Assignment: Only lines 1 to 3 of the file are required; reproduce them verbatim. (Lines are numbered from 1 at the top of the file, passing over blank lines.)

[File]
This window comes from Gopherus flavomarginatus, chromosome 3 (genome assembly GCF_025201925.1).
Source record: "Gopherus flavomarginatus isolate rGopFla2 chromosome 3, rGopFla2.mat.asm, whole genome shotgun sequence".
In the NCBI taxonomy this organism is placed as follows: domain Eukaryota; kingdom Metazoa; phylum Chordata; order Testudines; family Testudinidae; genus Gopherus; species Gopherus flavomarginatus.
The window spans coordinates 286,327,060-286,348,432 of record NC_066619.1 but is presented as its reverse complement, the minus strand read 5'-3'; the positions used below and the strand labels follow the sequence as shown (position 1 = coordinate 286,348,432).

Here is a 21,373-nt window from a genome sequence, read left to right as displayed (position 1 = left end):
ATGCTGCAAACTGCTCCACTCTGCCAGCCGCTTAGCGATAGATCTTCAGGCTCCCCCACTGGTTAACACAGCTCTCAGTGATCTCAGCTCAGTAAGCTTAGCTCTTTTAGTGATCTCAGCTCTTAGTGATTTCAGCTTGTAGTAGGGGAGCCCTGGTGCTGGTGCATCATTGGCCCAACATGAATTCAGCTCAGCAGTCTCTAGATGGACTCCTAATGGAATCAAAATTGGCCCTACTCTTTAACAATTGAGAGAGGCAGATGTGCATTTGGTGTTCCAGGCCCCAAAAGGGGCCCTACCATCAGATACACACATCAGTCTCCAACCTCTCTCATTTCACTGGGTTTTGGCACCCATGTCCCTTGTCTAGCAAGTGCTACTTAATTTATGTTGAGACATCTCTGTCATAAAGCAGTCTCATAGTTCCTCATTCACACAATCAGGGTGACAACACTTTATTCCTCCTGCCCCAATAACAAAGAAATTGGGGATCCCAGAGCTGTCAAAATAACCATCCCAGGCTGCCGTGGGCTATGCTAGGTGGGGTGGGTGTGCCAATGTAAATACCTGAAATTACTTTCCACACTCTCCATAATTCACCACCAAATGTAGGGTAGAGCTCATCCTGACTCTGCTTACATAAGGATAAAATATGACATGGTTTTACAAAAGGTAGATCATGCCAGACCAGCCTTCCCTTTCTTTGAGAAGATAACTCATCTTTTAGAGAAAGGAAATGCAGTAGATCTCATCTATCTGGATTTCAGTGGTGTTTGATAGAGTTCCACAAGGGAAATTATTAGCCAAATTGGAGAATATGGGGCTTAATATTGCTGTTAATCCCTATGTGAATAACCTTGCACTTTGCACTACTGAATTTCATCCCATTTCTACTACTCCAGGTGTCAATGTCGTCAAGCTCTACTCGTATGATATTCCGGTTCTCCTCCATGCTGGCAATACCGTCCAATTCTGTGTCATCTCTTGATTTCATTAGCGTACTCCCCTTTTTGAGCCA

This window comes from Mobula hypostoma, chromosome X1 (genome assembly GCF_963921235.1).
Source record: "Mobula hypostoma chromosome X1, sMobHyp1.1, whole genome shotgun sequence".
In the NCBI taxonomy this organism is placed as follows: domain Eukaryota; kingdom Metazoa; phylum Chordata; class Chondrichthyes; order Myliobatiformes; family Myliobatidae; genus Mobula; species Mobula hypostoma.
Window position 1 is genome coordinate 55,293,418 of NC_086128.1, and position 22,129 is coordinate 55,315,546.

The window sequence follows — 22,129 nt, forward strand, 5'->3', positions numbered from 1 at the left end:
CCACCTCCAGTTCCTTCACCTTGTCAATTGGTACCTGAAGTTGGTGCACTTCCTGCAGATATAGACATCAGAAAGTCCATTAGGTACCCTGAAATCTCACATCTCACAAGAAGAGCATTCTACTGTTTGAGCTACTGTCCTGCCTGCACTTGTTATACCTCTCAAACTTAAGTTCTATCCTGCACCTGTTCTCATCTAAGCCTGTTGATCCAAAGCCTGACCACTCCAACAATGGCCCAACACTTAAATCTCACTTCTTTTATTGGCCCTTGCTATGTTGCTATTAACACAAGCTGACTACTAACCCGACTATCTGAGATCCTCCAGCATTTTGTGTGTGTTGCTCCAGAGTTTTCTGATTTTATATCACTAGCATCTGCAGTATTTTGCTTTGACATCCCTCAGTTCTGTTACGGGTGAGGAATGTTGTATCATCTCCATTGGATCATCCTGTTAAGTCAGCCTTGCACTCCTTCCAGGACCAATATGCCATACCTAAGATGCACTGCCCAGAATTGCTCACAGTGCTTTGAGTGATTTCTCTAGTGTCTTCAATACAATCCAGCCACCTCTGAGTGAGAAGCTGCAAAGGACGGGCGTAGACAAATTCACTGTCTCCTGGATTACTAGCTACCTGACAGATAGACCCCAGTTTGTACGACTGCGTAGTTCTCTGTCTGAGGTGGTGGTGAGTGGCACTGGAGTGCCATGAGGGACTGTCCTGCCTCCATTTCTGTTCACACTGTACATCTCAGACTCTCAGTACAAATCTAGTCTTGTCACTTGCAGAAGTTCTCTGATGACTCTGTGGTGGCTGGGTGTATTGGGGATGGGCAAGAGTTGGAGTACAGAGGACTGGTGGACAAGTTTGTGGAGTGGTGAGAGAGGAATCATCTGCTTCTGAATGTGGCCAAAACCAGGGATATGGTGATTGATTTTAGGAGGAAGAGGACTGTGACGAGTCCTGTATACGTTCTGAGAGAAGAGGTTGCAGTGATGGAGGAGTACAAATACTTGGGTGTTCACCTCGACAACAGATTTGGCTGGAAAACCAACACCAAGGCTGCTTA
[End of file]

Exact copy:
This window comes from Gopherus flavomarginatus, chromosome 3 (genome assembly GCF_025201925.1).
Source record: "Gopherus flavomarginatus isolate rGopFla2 chromosome 3, rGopFla2.mat.asm, whole genome shotgun sequence".
In the NCBI taxonomy this organism is placed as follows: domain Eukaryota; kingdom Metazoa; phylum Chordata; order Testudines; family Testudinidae; genus Gopherus; species Gopherus flavomarginatus.